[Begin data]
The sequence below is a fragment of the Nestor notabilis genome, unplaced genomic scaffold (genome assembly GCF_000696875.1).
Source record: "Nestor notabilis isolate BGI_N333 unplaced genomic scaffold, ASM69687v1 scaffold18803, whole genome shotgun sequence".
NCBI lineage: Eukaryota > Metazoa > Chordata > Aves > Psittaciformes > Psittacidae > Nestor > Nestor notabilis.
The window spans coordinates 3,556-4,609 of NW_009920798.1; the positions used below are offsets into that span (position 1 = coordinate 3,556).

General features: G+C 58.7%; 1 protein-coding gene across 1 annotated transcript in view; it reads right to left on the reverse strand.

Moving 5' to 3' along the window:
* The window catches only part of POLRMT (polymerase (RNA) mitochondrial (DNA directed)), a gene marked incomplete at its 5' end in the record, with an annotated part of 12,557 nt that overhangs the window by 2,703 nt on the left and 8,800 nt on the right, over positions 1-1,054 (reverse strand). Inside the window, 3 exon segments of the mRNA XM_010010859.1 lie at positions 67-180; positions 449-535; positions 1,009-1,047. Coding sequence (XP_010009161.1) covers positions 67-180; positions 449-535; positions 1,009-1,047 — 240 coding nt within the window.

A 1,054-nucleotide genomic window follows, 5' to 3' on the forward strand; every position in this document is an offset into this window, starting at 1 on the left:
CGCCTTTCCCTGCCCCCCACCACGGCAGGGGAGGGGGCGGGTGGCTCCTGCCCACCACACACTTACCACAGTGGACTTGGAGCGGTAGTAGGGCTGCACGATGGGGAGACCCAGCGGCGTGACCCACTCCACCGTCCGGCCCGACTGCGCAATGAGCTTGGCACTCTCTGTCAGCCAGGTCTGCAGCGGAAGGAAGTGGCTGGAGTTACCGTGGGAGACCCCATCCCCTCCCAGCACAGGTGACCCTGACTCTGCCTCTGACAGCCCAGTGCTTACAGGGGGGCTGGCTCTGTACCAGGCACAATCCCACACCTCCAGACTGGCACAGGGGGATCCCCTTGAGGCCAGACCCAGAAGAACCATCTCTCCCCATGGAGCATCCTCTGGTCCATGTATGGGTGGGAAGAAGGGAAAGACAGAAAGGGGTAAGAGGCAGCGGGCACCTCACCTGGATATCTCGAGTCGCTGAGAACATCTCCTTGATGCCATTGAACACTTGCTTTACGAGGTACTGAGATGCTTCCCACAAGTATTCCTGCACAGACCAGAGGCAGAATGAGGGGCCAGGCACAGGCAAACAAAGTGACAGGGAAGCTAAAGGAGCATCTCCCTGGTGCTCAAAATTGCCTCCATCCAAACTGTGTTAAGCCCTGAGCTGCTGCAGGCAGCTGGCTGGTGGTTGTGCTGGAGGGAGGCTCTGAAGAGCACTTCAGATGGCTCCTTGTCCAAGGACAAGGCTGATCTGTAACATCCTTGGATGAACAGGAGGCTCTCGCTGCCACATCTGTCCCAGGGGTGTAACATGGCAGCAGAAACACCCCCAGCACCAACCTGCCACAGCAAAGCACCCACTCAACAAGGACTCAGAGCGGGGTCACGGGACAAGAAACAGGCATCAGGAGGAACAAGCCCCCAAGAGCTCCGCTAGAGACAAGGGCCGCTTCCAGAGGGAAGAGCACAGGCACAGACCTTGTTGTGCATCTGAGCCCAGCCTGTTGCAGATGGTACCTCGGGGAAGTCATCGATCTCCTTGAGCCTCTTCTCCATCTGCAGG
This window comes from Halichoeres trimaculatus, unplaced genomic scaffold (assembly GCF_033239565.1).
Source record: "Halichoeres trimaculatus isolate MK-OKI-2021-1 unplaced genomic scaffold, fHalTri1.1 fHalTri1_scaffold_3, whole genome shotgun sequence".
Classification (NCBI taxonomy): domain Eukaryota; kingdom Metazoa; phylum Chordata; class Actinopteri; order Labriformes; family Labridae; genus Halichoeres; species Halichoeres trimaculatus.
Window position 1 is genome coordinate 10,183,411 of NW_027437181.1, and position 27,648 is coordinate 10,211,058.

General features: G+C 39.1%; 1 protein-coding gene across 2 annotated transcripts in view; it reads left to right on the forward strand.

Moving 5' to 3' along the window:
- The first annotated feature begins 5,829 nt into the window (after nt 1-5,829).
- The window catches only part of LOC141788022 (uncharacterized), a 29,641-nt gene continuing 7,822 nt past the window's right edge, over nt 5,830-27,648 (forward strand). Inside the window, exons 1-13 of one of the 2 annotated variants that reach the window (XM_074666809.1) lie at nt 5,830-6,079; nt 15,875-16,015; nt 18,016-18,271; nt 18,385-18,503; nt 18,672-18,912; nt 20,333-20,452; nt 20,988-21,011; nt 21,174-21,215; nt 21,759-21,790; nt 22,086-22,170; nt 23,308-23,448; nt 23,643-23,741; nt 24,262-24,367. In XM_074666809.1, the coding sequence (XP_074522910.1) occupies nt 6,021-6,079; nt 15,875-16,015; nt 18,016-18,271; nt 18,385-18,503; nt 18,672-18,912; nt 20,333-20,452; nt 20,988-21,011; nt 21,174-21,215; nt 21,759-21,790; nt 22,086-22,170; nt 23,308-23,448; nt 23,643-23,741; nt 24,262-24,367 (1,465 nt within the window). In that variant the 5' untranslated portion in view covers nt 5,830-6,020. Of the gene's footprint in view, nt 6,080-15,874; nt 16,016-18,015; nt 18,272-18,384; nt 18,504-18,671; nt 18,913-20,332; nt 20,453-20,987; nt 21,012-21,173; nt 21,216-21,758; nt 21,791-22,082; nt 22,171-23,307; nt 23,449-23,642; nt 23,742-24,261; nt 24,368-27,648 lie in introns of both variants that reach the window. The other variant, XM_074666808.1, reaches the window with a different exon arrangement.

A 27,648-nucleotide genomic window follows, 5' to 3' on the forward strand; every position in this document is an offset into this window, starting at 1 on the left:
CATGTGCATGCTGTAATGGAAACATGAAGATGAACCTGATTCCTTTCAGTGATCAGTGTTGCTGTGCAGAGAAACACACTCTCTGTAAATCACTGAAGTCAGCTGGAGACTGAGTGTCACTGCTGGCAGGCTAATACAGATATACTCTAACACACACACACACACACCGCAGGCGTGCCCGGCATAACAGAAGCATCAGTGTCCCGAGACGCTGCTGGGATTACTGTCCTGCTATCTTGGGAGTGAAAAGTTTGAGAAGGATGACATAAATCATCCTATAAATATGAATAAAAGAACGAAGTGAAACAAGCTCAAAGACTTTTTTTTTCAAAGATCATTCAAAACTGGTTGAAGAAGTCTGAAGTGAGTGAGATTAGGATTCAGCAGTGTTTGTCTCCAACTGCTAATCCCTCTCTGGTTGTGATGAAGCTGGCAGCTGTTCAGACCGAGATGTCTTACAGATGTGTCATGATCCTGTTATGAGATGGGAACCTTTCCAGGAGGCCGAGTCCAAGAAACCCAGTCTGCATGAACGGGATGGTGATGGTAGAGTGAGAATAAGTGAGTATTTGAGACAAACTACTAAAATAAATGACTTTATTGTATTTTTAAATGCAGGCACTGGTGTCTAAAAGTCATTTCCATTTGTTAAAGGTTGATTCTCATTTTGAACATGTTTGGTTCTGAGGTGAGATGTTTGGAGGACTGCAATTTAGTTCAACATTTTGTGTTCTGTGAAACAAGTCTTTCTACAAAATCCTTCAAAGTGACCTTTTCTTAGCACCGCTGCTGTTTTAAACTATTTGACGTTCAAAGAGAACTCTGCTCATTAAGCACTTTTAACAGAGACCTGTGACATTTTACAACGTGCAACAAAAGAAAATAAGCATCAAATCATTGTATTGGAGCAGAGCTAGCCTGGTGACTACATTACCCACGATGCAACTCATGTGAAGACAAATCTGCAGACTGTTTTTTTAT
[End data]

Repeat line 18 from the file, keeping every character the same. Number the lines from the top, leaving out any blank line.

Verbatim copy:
A 27,648-nucleotide genomic window follows, 5' to 3' on the forward strand; every position in this document is an offset into this window, starting at 1 on the left: